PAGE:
Sunday, May 20, 2007

"Religious Beliefs & Behavior of College Faculty"
Gail Heriot

This is an interesting study by Gary A. Tobin and Aryeh K. Weinberg.  It surveys the faculty members at elite and nonelite colleges and universities across the country.

Some of the findings are hardly news:  Faculty members are less religious than the population at large.  But the differences are actually just a bit less striking than I would have guessed.  For example, "[a]mong faculty, 46% asserted that they have a personal relationship with God, 19% answered that they have no relationship but believe in God, 19% said they do not, and 17% preferred not to answer.  Within the public, 66% answered that they have a personal relationship with God, 27% answered that they have no personal relationship but believe in God, only 4% said they do not, and 3% chose not to answer." 

"While 80% of the public self-identify as Christian, only 56% of faculty self-identify in the same way."  The difference appears to be mainly a result of a dearth of Evangelical Christians, who account for 33% of the public and only 11% of college faculty.  Catholics were 18% of college faculty and 24% of the public; Jews were 5% of college faculty, but only 2% of the public.  Unitarians are 3% of college faculty, but (I believe) a miniscule part of the public.

The big surprise to me is how closely correlated religious belief is to seemingly unrelated foreign policy issues.  Respondants were asked whether they agreed or disagreed with the following statement:  "Supporting institutions like the International Court of Justice is the right policy."  The group that most agreed with the statement was ... (drumroll please) ... Atheists/No Religion (80% agreed/8% disagreed).  Next came Jews (73% agreed/9% disagreed), Non-Evangelical Christians (67% agreed/18% disagreed), and Catholics (59% agreed/22% disagreed.  The outlier was the Evangelical Christian category (bless them)(39% agreed/42% DISAGREED).

There were lots of questions like that.  When asked whether they agreed or disagreed with the statement "America has made a contribution to the world by expanding freedom to more and more people," only 54% of Atheists/No Religion faculty members agreed and as many as 34% disagreed.  Among Evangelical Christian faculty members, 87% agreed and 12% disagreed. 

Fully 42% of those in the Atheist/No Religion category agreed with the statement "The United States is one of the two countries posing the greatest threat to international stability."  Only 10% of those in the (underrepresented) Evangelical Christian category agreed.

It's not obvious to me why atheists should be as strongly critical of American foreign policy as they apparently are (although I can think of some possible explanations).  I'll leave the speculation to someone else for now.

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Gail Heriot


Uh, doctrine of original sin, maybe? Plus, those who don't put their faith in Creator, have 2 remaining choices: created, or nothing.

Posted by: caveat bettor | May 20, 2007 5:23:50 PM

Scary that the future of Western Civilization hangs on the willingness of American evangelical Christians to continue to shoulder the responsibility--morally, militarily--of the rest of the U.S. What if enough of them decide to follow the Jim Wallis heresy?

Posted by: Dr. T | May 21, 2007 4:55:10 PM

OK, this is gonna sound antisemetic, etc., but I just don't buy that only 5% of college faculties are Jewish. Maybe they don't self-identify religiously as "Jewish", but I would put the percentage at at least 20-25%, maybe more...

Posted by: jimbo | May 21, 2007 5:10:06 PM

Not obvious!?! Sure it is! Communism is organized Atheism. So, re-write the post with all occurances of Atheist replaced with Communist...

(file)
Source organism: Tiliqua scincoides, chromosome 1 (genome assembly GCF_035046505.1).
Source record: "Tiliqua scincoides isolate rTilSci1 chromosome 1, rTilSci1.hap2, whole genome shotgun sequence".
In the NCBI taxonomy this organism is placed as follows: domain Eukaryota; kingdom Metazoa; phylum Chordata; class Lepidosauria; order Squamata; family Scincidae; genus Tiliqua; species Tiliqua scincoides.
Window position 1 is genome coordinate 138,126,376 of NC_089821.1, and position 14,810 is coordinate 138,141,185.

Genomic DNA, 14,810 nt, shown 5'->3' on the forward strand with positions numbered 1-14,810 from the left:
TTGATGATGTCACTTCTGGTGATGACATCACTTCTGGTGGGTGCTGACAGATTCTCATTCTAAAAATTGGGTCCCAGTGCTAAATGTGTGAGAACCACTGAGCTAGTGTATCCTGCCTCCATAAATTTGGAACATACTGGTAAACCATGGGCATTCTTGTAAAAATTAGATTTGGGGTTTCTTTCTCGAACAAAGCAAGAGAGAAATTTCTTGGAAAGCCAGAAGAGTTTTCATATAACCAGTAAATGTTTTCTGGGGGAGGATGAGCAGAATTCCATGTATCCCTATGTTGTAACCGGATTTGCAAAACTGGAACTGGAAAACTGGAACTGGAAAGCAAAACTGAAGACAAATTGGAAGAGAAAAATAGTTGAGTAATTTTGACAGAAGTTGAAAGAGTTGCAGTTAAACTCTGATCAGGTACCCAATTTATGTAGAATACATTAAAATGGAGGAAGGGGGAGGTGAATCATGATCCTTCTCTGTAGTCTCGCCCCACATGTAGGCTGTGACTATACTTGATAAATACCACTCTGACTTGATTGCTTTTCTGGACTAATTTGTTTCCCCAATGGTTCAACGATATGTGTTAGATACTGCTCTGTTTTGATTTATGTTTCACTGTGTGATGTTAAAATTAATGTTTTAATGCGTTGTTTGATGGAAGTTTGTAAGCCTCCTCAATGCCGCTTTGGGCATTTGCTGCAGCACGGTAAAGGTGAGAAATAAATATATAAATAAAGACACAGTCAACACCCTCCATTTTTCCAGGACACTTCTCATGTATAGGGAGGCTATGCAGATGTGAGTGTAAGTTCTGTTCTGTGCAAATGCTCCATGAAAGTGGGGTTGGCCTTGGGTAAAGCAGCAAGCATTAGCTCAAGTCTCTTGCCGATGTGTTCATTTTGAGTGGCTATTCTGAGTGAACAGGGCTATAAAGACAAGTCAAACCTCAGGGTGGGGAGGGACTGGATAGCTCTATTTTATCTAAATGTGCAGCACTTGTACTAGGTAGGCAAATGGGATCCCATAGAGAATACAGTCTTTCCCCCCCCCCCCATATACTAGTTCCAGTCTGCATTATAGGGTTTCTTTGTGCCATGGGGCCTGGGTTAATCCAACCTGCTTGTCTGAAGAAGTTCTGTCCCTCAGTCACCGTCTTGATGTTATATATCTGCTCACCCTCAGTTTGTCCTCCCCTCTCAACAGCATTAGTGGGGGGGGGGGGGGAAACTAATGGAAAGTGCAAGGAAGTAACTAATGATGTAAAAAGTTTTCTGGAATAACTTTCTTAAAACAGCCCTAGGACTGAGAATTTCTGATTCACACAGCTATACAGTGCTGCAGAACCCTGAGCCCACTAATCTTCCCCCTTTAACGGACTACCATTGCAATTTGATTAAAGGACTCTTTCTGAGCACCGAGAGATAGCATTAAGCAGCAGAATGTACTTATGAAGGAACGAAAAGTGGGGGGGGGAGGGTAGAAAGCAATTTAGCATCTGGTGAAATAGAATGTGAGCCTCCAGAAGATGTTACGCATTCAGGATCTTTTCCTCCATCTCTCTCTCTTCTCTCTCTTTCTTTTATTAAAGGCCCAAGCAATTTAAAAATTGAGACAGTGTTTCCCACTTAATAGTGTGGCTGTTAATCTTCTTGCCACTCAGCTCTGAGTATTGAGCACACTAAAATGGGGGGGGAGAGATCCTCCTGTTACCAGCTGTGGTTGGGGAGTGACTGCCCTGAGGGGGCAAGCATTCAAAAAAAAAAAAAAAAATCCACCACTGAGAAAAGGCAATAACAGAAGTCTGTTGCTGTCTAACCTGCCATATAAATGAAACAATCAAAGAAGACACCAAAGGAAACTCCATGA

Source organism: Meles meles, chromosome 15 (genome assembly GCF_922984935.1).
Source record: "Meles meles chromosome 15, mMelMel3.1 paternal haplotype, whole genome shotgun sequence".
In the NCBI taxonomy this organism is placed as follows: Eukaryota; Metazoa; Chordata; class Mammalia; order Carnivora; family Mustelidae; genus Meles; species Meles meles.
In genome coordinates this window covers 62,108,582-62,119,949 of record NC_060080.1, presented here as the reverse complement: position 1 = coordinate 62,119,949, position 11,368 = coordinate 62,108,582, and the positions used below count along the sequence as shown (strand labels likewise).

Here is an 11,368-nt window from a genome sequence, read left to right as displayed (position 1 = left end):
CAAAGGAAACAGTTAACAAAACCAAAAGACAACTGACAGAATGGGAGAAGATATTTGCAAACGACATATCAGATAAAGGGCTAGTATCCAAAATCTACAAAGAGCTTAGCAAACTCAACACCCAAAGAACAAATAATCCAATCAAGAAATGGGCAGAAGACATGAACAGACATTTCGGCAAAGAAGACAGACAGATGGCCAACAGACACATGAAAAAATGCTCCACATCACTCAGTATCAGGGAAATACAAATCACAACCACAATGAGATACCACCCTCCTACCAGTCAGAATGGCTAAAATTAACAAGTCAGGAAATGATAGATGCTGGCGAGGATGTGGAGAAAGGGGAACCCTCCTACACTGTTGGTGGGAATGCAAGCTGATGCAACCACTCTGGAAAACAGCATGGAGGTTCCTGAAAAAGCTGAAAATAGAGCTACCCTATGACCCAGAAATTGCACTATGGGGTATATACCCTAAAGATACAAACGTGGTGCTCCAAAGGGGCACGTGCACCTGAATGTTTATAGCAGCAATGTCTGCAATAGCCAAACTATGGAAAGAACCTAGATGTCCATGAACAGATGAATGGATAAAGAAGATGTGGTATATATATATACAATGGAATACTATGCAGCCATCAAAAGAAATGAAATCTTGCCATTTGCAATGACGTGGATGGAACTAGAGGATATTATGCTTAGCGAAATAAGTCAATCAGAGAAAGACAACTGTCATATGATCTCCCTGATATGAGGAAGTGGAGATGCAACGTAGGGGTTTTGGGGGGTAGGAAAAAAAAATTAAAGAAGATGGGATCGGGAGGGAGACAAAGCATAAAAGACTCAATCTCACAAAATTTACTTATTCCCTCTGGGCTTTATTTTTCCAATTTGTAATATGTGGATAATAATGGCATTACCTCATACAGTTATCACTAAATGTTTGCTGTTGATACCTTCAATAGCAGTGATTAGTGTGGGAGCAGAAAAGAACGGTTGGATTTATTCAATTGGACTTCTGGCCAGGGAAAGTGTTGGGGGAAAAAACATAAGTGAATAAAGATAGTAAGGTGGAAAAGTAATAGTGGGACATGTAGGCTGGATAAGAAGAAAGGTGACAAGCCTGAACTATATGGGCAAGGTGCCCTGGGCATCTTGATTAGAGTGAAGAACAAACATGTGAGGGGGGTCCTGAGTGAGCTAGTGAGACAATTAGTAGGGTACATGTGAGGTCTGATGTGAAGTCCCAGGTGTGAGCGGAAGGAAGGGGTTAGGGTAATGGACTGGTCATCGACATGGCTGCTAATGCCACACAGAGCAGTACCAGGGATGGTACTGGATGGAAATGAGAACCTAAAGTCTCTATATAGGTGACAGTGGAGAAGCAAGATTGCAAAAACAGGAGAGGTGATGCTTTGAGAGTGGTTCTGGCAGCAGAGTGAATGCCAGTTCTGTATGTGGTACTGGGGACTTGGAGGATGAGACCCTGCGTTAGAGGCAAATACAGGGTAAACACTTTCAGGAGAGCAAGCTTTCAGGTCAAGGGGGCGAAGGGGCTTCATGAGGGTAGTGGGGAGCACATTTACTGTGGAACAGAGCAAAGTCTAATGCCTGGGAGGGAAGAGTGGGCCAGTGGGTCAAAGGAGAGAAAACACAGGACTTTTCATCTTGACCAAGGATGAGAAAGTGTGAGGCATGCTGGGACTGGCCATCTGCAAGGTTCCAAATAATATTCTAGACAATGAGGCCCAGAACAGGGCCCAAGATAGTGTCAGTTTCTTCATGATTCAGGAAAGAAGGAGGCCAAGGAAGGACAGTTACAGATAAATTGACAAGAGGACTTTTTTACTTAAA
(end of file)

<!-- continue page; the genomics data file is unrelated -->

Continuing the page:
Posted by: Darin Morley | May 21, 2007 5:16:48 PM

thanks for the info!

i think that the reason so many atheists are anti-American is that most are postmodernists and believe that Judeo-Christian/Western Civilization is the apex of evil.

They blame J-C/WC for: most of history's genocide; AGW; and Third World poverty.

These are all demonstrably false.

In fact, leftism (Marxism, socialism, National Socialism - as practiced by Stalin, Mao, Pol Pot, Kim Jung Il/Kim il Sung et al - murdered more people in the 20th Century than did Christianity in the preceding 20 centuries.

In fact, there is no such thing as AGW; climate change is largely natural, and always has been.

In fact, Third World poverty wasn't caused by the West or colonialism. Poverty is the natural state of human affairs; affluence requires abundance and that requires capitalism, free enterprise, industrialization and globalization. The West became wealthy and our living standards and life spans improved most with the advent of industrialzation and trade etc. The Third World needs factories and trains and "sweatshops" and highway if they want to become affluent.

IN FACT... leftist policies have a;ways failed everywhere. China transformed itself into a food exporting nation by abandoning central planning of socialism - only when it became more like the USA and other FREE Western nations did living standards for tens if not a few hundred MILLION Chinese improve.

Despite these facts, postmodern leftists continue to attack the USA as if it was the root of all evil/poverty/racism, etc.

This intellectual left - the postmodern left - also feels that belief on God is (a) an opiate of the people, and (b) an indication that the believer is dumb.

In their postmodern world atheism ad leftism are the only acceptable belief systems.

Following a Gramscian strategy, they seek to weaken and ultimately destroy the J-C/WC by toppling the USA. Like al Qaeda they feel that once the USA is gone the rest of the West will collapse.

Hence their anti-American views.

And their affinity to jihadists. Jihadists and postmodernist leftists both hate the USA and modernity - and the J-C/West.

That's why Hugo Chavez and Ahmdainejad are allies.

And why the poll results look the way they do.


Posted by: reliapundit - the astute blogger | May 21, 2007 5:38:27 PM

As an atheist, I call partial BS. I suspect it has a lot more to do with the academic atheists (most often communists or post-modernists) than anything inherent in atheism. Any rational atheist would view the US with glee compared to the options of western Europe with its state-funded religions, or the Islamic world. This would be rather more informative if it showed corresponding religious affiliations with the general populace answers to the same questions. I do not think that Presbyterians as a group, for example, fall into the same percentile as academic Presybterians, for example.